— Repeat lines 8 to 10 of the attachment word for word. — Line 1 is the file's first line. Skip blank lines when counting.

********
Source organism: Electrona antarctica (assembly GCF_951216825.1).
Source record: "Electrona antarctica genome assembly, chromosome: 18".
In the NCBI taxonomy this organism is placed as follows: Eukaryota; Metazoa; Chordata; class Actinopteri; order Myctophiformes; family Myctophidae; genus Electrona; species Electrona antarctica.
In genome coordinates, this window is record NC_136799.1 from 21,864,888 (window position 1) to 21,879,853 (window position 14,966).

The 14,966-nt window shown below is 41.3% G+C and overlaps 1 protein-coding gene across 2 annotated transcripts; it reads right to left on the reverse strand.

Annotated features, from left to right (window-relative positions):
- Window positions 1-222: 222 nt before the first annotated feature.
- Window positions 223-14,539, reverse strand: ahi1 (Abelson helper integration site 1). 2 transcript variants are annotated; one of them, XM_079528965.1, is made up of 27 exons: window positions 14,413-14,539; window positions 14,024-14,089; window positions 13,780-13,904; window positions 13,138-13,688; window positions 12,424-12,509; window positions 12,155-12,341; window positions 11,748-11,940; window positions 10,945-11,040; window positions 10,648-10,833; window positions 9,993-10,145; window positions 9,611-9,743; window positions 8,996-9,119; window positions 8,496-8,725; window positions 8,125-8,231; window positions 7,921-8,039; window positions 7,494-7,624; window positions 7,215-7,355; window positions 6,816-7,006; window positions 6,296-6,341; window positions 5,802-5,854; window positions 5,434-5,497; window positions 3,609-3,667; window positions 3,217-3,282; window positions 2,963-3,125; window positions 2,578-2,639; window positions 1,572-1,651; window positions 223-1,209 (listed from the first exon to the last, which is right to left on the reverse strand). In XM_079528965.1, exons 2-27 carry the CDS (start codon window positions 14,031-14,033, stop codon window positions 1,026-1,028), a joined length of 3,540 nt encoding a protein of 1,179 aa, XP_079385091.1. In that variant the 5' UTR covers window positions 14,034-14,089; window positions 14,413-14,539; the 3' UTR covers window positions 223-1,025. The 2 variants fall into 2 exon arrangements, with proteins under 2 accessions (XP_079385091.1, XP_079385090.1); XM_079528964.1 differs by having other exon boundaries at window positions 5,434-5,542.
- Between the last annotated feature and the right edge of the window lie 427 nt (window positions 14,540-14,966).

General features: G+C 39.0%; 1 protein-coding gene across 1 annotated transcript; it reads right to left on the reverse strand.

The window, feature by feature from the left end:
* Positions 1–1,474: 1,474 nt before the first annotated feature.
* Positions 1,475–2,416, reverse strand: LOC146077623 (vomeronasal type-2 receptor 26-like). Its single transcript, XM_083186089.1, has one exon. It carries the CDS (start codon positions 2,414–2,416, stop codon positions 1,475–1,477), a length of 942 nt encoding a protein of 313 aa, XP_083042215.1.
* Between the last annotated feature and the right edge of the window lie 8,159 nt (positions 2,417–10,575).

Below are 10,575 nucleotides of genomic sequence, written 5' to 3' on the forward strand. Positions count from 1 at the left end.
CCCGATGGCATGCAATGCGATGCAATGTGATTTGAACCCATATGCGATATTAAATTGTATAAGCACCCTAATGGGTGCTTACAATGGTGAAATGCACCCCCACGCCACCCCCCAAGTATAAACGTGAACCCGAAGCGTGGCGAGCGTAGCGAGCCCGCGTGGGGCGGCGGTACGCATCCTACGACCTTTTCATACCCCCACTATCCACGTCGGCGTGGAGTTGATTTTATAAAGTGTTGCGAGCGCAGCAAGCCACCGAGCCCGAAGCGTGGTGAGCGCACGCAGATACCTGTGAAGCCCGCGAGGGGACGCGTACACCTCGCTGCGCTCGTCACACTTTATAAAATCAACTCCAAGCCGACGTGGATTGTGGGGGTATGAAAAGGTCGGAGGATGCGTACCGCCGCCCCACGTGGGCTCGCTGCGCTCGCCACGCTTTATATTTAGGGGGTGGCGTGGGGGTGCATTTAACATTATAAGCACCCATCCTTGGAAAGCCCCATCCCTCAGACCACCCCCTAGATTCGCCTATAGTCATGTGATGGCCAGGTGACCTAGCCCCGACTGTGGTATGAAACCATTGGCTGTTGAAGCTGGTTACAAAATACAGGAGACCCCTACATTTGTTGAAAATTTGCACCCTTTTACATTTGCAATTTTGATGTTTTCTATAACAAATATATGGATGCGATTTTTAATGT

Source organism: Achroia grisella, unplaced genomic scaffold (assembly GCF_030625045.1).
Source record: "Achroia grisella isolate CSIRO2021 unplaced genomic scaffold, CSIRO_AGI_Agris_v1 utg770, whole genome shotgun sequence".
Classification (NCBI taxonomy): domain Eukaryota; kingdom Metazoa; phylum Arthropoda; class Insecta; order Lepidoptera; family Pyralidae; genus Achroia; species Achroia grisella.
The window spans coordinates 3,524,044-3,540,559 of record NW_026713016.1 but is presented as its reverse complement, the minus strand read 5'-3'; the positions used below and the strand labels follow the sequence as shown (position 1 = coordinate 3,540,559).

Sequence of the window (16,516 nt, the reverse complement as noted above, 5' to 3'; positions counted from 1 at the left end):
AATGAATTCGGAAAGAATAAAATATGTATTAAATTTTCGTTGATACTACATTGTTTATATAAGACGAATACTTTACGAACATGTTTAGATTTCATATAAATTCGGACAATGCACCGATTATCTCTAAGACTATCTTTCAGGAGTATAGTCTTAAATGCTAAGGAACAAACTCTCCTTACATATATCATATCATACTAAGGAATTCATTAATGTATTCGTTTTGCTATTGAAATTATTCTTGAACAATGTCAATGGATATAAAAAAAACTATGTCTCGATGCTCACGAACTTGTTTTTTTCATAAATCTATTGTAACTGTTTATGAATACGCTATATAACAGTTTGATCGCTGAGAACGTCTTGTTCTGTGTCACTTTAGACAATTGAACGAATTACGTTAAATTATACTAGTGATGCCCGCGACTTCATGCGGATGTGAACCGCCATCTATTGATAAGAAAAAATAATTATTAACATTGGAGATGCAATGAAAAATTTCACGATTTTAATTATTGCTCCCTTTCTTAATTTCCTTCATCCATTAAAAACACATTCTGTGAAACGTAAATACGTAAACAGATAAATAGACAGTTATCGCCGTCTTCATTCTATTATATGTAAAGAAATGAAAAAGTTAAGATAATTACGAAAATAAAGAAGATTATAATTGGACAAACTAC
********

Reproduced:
- Window positions 223-14,539, reverse strand: ahi1 (Abelson helper integration site 1). 2 transcript variants are annotated; one of them, XM_079528965.1, is made up of 27 exons: window positions 14,413-14,539; window positions 14,024-14,089; window positions 13,780-13,904; window positions 13,138-13,688; window positions 12,424-12,509; window positions 12,155-12,341; window positions 11,748-11,940; window positions 10,945-11,040; window positions 10,648-10,833; window positions 9,993-10,145; window positions 9,611-9,743; window positions 8,996-9,119; window positions 8,496-8,725; window positions 8,125-8,231; window positions 7,921-8,039; window positions 7,494-7,624; window positions 7,215-7,355; window positions 6,816-7,006; window positions 6,296-6,341; window positions 5,802-5,854; window positions 5,434-5,497; window positions 3,609-3,667; window positions 3,217-3,282; window positions 2,963-3,125; window positions 2,578-2,639; window positions 1,572-1,651; window positions 223-1,209 (listed from the first exon to the last, which is right to left on the reverse strand). In XM_079528965.1, exons 2-27 carry the CDS (start codon window positions 14,031-14,033, stop codon window positions 1,026-1,028), a joined length of 3,540 nt encoding a protein of 1,179 aa, XP_079385091.1. In that variant the 5' UTR covers window positions 14,034-14,089; window positions 14,413-14,539; the 3' UTR covers window positions 223-1,025. The 2 variants fall into 2 exon arrangements, with proteins under 2 accessions (XP_079385091.1, XP_079385090.1); XM_079528964.1 differs by having other exon boundaries at window positions 5,434-5,542.
- Between the last annotated feature and the right edge of the window lie 427 nt (window positions 14,540-14,966).

General features: G+C 39.0%; 1 protein-coding gene across 1 annotated transcript; it reads right to left on the reverse strand.